The past few months have been a busy and productive time for the people behind the Yuva anthology. Not only did we take on a host of new writers who adventurously volunteered to join us and share their passion for science fiction, they even managed to produce some solid first and even second drafts. In addition, several members that have been with the project from the beginning have managed to do some final drafts which merit sharing right now!
And this time, it’s Amber Iver’s and Goran Zidar’s Ember Storm, which they just put the final touches on. In this story, we see are given front row seats to a crisis in progress – as told from the points of view of two down and out maintenance workers, and a small family unit caught in the thick of things. Here’s a sample from the beginning, hope you all enjoy! And remember, there’s more where this came from once the book is published:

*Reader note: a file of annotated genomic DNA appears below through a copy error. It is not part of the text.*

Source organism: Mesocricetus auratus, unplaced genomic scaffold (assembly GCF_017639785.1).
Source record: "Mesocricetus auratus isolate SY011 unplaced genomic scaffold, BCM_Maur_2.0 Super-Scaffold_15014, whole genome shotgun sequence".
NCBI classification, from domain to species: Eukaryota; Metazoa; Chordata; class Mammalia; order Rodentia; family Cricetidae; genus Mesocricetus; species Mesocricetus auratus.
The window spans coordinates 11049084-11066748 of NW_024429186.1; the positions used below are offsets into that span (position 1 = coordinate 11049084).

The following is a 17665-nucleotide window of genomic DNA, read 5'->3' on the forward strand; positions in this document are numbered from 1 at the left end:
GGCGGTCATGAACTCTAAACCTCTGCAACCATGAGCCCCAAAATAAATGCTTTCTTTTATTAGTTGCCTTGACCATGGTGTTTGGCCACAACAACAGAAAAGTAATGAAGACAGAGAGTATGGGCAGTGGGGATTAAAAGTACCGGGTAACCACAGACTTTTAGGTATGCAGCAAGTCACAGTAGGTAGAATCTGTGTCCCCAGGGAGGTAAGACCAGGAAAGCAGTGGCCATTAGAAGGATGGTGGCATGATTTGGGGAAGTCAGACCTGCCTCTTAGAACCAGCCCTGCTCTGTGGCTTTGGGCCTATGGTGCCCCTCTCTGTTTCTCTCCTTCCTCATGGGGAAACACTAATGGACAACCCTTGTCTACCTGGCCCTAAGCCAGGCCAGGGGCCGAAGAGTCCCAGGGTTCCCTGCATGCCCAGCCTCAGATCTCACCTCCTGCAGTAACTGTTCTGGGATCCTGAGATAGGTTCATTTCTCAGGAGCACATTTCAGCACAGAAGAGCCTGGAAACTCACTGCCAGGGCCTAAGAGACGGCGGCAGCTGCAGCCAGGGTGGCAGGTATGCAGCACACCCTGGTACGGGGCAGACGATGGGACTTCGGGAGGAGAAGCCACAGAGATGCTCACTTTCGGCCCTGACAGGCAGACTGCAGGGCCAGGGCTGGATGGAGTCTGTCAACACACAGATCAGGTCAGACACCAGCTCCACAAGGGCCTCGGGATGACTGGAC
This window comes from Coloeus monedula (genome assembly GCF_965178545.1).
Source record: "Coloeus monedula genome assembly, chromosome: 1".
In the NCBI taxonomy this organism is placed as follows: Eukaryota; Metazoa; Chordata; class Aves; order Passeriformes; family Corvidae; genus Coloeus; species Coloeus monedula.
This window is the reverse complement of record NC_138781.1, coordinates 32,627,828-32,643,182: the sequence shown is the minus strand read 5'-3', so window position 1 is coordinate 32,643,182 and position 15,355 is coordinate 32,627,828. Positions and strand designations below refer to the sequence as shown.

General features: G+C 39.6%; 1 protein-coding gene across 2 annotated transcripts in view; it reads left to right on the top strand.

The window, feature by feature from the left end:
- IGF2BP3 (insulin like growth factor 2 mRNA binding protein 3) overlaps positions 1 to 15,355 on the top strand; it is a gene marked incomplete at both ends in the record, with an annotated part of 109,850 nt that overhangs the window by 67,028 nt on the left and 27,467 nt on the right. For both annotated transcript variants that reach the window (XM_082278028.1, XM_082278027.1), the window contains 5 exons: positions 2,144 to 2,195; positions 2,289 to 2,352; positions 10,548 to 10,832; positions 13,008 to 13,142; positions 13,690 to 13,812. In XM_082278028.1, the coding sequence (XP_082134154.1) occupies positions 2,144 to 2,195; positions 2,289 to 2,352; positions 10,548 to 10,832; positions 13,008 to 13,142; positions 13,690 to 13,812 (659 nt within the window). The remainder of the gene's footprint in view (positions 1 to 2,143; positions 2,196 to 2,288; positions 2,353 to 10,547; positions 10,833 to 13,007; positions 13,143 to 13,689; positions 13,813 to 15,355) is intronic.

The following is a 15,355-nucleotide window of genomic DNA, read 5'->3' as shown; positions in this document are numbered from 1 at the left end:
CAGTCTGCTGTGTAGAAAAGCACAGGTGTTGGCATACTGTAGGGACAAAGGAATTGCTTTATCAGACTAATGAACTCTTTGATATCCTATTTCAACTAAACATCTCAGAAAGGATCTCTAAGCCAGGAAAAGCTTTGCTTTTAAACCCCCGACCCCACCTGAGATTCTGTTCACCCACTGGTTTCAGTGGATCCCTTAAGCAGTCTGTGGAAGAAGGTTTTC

“Hey, Charlie, do you hear that?”
“Leave me alone, Rhina,” Charlie grunted and pulled his cap down over his face. “I’m trying to sleep here.”
“The environmental alarm’s going off.” Rhina moved over to the console and brought up the display.
Rhina studied the screen for a moment. “So it looks like there’s a storm coming.”
“Yeah, it means I’ve got nothing else to do but kick back and study the inside of my eyelids.”
“Wake up idiot,” Rhina tossed a PAD at her colleague’s supine form.
“Hey! What was that for?”
“Strap in. I’m taking us back.”